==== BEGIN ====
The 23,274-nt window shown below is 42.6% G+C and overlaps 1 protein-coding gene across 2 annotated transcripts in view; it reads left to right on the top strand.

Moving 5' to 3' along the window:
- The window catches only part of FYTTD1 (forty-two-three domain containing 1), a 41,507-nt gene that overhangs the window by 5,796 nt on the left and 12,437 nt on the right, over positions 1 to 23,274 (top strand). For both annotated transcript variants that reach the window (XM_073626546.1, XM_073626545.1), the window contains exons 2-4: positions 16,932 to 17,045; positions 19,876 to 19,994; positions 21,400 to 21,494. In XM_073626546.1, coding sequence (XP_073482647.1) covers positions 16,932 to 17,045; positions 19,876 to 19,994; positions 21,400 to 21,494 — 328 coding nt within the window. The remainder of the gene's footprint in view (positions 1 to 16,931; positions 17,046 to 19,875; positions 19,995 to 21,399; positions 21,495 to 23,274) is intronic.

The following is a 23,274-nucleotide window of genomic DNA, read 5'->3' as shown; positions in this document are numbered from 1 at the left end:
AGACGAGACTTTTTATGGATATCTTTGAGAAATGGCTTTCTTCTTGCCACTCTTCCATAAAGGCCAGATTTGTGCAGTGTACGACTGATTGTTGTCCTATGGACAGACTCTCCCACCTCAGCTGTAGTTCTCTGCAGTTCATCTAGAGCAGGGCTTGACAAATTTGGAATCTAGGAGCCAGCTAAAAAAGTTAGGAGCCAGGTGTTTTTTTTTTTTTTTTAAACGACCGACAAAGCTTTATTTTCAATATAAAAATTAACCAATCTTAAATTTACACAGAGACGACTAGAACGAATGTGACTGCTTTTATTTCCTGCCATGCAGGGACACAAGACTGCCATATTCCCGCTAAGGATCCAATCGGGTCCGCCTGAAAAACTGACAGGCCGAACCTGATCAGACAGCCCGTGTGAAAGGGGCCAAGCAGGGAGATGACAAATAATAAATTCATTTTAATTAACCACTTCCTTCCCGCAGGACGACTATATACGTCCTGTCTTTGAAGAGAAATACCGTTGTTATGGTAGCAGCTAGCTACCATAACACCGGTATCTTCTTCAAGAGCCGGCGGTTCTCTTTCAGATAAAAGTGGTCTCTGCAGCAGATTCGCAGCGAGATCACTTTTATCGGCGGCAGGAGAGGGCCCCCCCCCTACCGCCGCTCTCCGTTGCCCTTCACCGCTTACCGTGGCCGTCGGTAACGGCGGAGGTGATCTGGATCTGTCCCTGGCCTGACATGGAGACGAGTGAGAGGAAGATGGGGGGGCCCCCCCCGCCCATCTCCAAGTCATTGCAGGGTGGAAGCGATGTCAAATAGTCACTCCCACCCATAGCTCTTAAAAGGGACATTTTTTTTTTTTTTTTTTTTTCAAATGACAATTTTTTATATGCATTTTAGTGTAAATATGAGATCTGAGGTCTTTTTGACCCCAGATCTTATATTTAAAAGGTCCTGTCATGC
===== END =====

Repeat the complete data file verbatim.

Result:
The 23,274-nt window shown below is 42.6% G+C and overlaps 1 protein-coding gene across 2 annotated transcripts in view; it reads left to right on the top strand.

Moving 5' to 3' along the window:
- The window catches only part of FYTTD1 (forty-two-three domain containing 1), a 41,507-nt gene that overhangs the window by 5,796 nt on the left and 12,437 nt on the right, over positions 1 to 23,274 (top strand). For both annotated transcript variants that reach the window (XM_073626546.1, XM_073626545.1), the window contains exons 2-4: positions 16,932 to 17,045; positions 19,876 to 19,994; positions 21,400 to 21,494. In XM_073626546.1, coding sequence (XP_073482647.1) covers positions 16,932 to 17,045; positions 19,876 to 19,994; positions 21,400 to 21,494 — 328 coding nt within the window. The remainder of the gene's footprint in view (positions 1 to 16,931; positions 17,046 to 19,875; positions 19,995 to 21,399; positions 21,495 to 23,274) is intronic.

The following is a 23,274-nucleotide window of genomic DNA, read 5'->3' as shown; positions in this document are numbered from 1 at the left end:
AGACGAGACTTTTTATGGATATCTTTGAGAAATGGCTTTCTTCTTGCCACTCTTCCATAAAGGCCAGATTTGTGCAGTGTACGACTGATTGTTGTCCTATGGACAGACTCTCCCACCTCAGCTGTAGTTCTCTGCAGTTCATCTAGAGCAGGGCTTGACAAATTTGGAATCTAGGAGCCAGCTAAAAAAGTTAGGAGCCAGGTGTTTTTTTTTTTTTTTTAAACGACCGACAAAGCTTTATTTTCAATATAAAAATTAACCAATCTTAAATTTACACAGAGACGACTAGAACGAATGTGACTGCTTTTATTTCCTGCCATGCAGGGACACAAGACTGCCATATTCCCGCTAAGGATCCAATCGGGTCCGCCTGAAAAACTGACAGGCCGAACCTGATCAGACAGCCCGTGTGAAAGGGGCCAAGCAGGGAGATGACAAATAATAAATTCATTTTAATTAACCACTTCCTTCCCGCAGGACGACTATATACGTCCTGTCTTTGAAGAGAAATACCGTTGTTATGGTAGCAGCTAGCTACCATAACACCGGTATCTTCTTCAAGAGCCGGCGGTTCTCTTTCAGATAAAAGTGGTCTCTGCAGCAGATTCGCAGCGAGATCACTTTTATCGGCGGCAGGAGAGGGCCCCCCCCCTACCGCCGCTCTCCGTTGCCCTTCACCGCTTACCGTGGCCGTCGGTAACGGCGGAGGTGATCTGGATCTGTCCCTGGCCTGACATGGAGACGAGTGAGAGGAAGATGGGGGGGCCCCCCCCGCCCATCTCCAAGTCATTGCAGGGTGGAAGCGATGTCAAATAGTCACTCCCACCCATAGCTCTTAAAAGGGACATTTTTTTTTTTTTTTTTTTTTCAAATGACAATTTTTTATATGCATTTTAGTGTAAATATGAGATCTGAGGTCTTTTTGACCCCAGATCTTATATTTAAAAGGTCCTGTCATGC